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Snippets from UK: Stoked by B.1.617.2 Strain, Britain's Covid Cases Nearly Double in a Week

Representational pic

Representational pic

From Sanjay Bhandari's extradition case getting pushed to the side effects of successful vaccination, a roundup of what's making news today.

Covid Cases Near 7,000 in UK: Before anyone knew it, the number of Covid cases in Britain have jumped up to touch almost 7,000 (6,959 to be precise), nearly doubling in a week. Health Secretary Matt Hancock has said that about 75 per cent of these are cases of infection with the B.1.617.2 variant. The numbers are a startling confirmation of how fast this strain can spread, even if limited to clusters as of now. Hancock had said earlier this was more transmissible than the earlier UK variant, and that itself was more transmissible than the one before. Hancock said the rise had been expected given also the easing of the lockdown. But this pattern of rise could rule out a full easing of the lockdown due June 21 if it persists. It also emerged that of the 49 in hospital with Covid in the northern city of Bolton, five had had a double dose of vaccination.

Sanjay Bhandari’s Extradition Case Deferred: The Sanjay Bhandari extradition case has been pushed along the calendar to a date later in the year, as expected. The hearings in his case were due to begin on June 7. Bhandari seemed clearly not to have wanted an early hearing, and the government seemed not ready with its case either. Further submissions were due from the government but at the eleventh hour, there was little to submit. October now seems the earliest the case will be heard – if Covid permits, and if the government is ready with its case, and if Bhandari is ready with his defence.

India Promising Market for Disruptive Cyber Technologies: A survey by the consultancy group KPMG shows that India is just as promising a market as China for developing disruptive cyber technologies. Its 2020 Global Technology Industry Innovation Survey, however, places both India and China behind the US. The survey by KPMG finds that Indian youth are particularly adept at developing such disruptive technologies. Within India, Bengaluru and Mumbai have been found unsurprisingly to be the leading hubs for such development.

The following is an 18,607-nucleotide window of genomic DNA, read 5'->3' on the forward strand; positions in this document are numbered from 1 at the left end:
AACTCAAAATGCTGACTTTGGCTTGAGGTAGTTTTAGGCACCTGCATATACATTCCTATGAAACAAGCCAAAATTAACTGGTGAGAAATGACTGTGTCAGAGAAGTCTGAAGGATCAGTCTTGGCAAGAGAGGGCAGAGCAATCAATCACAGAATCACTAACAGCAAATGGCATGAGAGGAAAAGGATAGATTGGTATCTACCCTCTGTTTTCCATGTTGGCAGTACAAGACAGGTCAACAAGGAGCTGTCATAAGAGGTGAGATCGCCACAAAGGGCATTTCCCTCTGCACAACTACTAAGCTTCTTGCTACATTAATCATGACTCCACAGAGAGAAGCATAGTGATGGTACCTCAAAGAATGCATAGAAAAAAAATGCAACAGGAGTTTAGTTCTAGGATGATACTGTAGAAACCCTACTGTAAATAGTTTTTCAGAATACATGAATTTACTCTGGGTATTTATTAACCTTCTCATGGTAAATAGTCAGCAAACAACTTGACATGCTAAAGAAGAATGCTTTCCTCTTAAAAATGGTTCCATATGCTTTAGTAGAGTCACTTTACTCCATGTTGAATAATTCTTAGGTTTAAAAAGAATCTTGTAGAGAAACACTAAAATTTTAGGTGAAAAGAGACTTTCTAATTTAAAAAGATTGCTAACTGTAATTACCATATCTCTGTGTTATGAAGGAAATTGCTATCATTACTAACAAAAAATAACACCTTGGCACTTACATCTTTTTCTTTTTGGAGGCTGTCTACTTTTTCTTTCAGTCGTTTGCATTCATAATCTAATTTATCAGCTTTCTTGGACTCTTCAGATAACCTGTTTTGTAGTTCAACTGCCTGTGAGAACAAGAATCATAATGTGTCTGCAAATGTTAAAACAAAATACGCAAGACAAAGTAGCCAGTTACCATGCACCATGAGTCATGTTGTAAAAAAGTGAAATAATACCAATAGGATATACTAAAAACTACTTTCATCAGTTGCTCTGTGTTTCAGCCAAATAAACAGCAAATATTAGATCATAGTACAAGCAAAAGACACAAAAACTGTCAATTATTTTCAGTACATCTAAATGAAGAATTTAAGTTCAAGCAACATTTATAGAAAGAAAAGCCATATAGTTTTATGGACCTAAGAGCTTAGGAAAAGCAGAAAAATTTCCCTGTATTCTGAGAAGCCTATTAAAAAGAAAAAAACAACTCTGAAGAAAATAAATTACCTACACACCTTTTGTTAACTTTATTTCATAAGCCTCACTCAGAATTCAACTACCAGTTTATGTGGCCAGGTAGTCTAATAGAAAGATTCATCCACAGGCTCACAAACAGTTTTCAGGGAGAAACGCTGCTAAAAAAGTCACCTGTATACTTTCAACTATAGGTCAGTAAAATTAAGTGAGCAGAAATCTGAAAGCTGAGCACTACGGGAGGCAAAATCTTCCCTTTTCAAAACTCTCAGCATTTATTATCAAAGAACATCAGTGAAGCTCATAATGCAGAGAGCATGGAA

Vaccination Drive May Cause Virus to Do ‘Weird Things’: The mass vaccination drive in Britain, as elsewhere, could lead to new dangers as a result of its very success, a leading virologist has warned. Super mutant viruses may emerge as vaccinations spread, Prof Ravi Gupta, professor of clinical microbiology at the University of Cambridge, said at a press briefing. The virus, he said, will “do some weird things”. He described the B.1.617.2 variant from India as “just the beginning”. The more pressure the virus is under, the more efficient it will become in transmission, he said.


Boost for Pandemic Research: A new Pandemic Sciences Centre being set up at the University of Oxford promises to emerge as a major platform spanning research at the centre and production in India. The centre aims to bring together “academic excellence, industry and public health organisations”. The Serum Institute of India is already a major centre for the production of the AstraZeneca vaccine. The SII is also now branching out into its own research ventures, in India and Britain.

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first published:May 28, 2021, 21:51 IST